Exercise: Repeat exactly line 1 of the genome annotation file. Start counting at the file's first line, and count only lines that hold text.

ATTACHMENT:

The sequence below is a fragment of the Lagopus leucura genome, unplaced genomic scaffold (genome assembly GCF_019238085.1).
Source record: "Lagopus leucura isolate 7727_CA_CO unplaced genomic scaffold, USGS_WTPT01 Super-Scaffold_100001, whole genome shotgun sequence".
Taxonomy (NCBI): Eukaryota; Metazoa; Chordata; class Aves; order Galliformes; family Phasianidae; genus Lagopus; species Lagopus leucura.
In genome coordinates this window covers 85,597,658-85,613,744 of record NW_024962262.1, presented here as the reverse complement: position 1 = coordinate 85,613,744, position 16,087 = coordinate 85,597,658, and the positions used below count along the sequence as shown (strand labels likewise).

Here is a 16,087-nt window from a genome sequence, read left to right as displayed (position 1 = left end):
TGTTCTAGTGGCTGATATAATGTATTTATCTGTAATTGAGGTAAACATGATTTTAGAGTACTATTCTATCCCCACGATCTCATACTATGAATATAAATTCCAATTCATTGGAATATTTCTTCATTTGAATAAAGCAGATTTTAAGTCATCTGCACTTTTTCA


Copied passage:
The sequence below is a fragment of the Lagopus leucura genome, unplaced genomic scaffold (genome assembly GCF_019238085.1).